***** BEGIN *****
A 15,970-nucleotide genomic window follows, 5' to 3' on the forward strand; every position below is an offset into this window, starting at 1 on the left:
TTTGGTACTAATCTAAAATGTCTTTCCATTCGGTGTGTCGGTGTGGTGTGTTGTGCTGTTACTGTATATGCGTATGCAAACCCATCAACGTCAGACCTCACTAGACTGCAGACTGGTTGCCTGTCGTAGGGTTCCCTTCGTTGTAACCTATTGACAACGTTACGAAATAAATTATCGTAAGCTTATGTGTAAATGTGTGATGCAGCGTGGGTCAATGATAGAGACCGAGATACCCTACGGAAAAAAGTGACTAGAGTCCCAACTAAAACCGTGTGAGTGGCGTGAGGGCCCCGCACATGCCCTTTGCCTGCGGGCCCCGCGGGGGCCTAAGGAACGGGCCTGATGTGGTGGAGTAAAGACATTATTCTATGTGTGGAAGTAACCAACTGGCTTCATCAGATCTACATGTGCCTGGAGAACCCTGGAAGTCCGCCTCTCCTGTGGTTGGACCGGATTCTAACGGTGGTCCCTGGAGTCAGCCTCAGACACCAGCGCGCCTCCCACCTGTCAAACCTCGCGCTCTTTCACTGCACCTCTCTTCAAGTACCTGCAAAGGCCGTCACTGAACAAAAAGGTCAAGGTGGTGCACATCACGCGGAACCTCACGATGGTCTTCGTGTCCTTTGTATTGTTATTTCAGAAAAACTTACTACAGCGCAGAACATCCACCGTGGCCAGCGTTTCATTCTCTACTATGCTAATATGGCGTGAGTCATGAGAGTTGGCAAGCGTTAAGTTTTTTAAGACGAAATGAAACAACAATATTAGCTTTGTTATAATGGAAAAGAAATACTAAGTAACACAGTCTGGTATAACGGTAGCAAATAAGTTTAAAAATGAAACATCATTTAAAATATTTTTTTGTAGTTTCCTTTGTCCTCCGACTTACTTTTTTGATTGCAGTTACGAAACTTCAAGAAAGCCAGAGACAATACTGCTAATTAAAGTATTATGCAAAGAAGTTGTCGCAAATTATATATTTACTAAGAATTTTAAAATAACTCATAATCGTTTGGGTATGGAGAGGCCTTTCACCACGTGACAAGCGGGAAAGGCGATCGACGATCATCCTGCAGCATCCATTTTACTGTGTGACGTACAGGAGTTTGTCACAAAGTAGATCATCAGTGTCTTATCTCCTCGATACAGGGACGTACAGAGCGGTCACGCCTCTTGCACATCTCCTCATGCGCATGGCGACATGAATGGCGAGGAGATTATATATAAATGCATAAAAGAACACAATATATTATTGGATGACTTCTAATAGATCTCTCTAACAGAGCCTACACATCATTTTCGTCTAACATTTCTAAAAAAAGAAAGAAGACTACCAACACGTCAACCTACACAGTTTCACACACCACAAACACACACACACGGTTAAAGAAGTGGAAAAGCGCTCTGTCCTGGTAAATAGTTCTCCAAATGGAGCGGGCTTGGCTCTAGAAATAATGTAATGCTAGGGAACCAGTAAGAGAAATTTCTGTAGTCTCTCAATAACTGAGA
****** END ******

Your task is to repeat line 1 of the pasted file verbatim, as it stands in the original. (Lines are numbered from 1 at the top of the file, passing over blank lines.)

A 15,970-nucleotide genomic window follows, 5' to 3' on the forward strand; every position below is an offset into this window, starting at 1 on the left: